Advice for Moms

vinalex0581
Is it normal now a days for pedis to give Hepititas B shots to infants?
October 8, 2012 at 8:41 PM

So the other day, my parents came over to hang with us. My SO mentioned how Sam (our 3 month old) received shots on the 28th of September (just so happened to be when he turned 3 months).

My SO was listing off the type of shots Sam received and one of them was the Hepititas B shot.

My parents started telling us how they shouldn't have given that to Sam. How it's not healthy to give to infants and they inject a little of the Hep B in babies which means that it's in their system which means that they now have Hep B which means that they can get sick from it.

We told them that I don't think that the doctors would give him something if they knew it was harmful to the baby.

My mom told me to do some research on it to see if it's safe or not.

Sam gets a series of shots (which most infants get) and the next sets of shots he receives is when he's 6 months old, I think.

My question is is this normal? I'm asking you because my parents are over protective when it comes to their grandchildren so they tend to over react to things that may seem minor.

When he goes for his next shots should I tell his doctor that I don't want him to get the Hep B shots or is it to late to deny the shots because the Hep B is all ready in his system?

Replies

  • SewingMamaLele
    October 9, 2012 at 2:23 PM

    Easy to be exposed to from where?   It's not airborne... you have to be exposed through direct bodily fluids... via sex, blood transfusion, etc...

    Quoting Mommy2b2324:

    I didn't say among preschoolers. In general it's easy to be exposed to it and become sick. Otherwise it wouldn't be included in sets of shots especially for such young children


    Quoting emmy526:

    Hep B a prevalent illness amongst preschoolers? Please elaborate and share any links you have which have credible references.  I have yet to read about this being a problem amongst that age bracket.  


    Quoting Mommy2b2324:

    Its standard in infant vaccs. My oldest is 4learning and he has received it as have my younger two children. Its still a very prevalent illness and the little ones need early prevention protection




  • emmy526
    by emmy526
    October 9, 2012 at 6:06 PM

    so, tell me again how easy it is for a child to contract this considering these transmission routes

    The hepatitis B virus is known as a blood-borne virus because it is transmitted from one person to another via blood or fluids contaminated with blood. Another important route of transmission is from an infected mother to a newborn child, which occurs during or shortly after birth.

    • Direct contract with blood may occur through the use of dirty needles during illicit drug use, inadvertent needle sticks experienced by healthcare workers, or contact with blood through other means. Semen, which contain small amounts of blood, and saliva that is contaminated with blood also carry the virus.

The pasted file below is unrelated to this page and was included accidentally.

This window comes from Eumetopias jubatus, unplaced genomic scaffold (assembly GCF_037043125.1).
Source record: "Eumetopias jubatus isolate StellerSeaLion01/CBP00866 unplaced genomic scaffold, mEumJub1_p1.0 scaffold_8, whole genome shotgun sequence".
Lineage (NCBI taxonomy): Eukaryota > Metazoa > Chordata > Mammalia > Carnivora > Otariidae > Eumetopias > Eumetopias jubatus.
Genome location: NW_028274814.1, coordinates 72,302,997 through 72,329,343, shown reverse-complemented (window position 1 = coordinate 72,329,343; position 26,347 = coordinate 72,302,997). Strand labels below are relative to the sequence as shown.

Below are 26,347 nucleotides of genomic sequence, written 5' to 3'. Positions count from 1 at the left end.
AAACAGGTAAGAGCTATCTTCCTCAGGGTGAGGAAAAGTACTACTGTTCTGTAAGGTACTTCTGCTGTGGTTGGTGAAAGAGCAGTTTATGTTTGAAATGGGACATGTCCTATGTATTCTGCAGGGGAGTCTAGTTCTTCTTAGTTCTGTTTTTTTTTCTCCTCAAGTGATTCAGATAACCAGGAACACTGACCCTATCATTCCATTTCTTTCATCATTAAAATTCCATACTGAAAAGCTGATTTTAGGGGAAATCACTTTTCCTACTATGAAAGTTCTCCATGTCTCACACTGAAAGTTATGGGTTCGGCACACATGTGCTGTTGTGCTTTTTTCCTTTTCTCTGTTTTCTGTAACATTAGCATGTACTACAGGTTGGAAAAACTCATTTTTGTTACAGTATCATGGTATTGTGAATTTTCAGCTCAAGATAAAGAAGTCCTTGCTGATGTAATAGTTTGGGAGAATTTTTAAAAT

• The virus may be transmitted when these fluids come in contact with broken skin or a mucous membrane (in the mouth, genital organs, or rectum) of an uninfected person.

    People who are at an increased risk of being infected with the hepatitis B virus include the following:

    • Men or women who have multiple sex partners, especially if they don't use a condom

    • Men who have sex with men 

    • Men or women who have sex with a person infected with hepatitis B virus 

    • People with other sexually transmitted diseases 

    • People who inject drugs with shared needles 

    • People who receive transfusions of blood or blood products 

    • People who undergo dialysis for kidney disease 

    • Institutionalized mentally handicapped people and their attendants, caregivers, and family members 

    • Health care workers who are stuck with needles or other sharp instruments contaminated with infected blood 

    • Infants born to infected mothers

    In some cases, the source of transmission is never known.

    You cannot get hepatitis B from the following activities:

    • Having someone sneeze or cough on you 

    • Hugging someone

    • Handshaking a persons hand

    • Breastfeeding your child

    • Eating food or drinking water 

    • Casual contact (such as an office or social setting)
    Quoting Mommy2b2324:

    I didn't say among preschoolers. In general it's easy to be exposed to it and become sick. Otherwise it wouldn't be included in sets of shots especially for such young children


    Quoting emmy526:

    Hep B a prevalent illness amongst preschoolers? Please elaborate and share any links you have which have credible references.  I have yet to read about this being a problem amongst that age bracket.  


    Quoting Mommy2b2324:

    Its standard in infant vaccs. My oldest is 4learning and he has received it as have my younger two children. Its still a very prevalent illness and the little ones need early prevention protection




  • xoxRachelxox
    October 9, 2012 at 6:09 PM

    It's normal. All of mine got them. My oldest is 14 and he got them as a baby.

    They always gave me the information pertaining to the type of shots they were getting. Explaining what they were for. Does yours not give that info out? Maybe you could ask for it next time.

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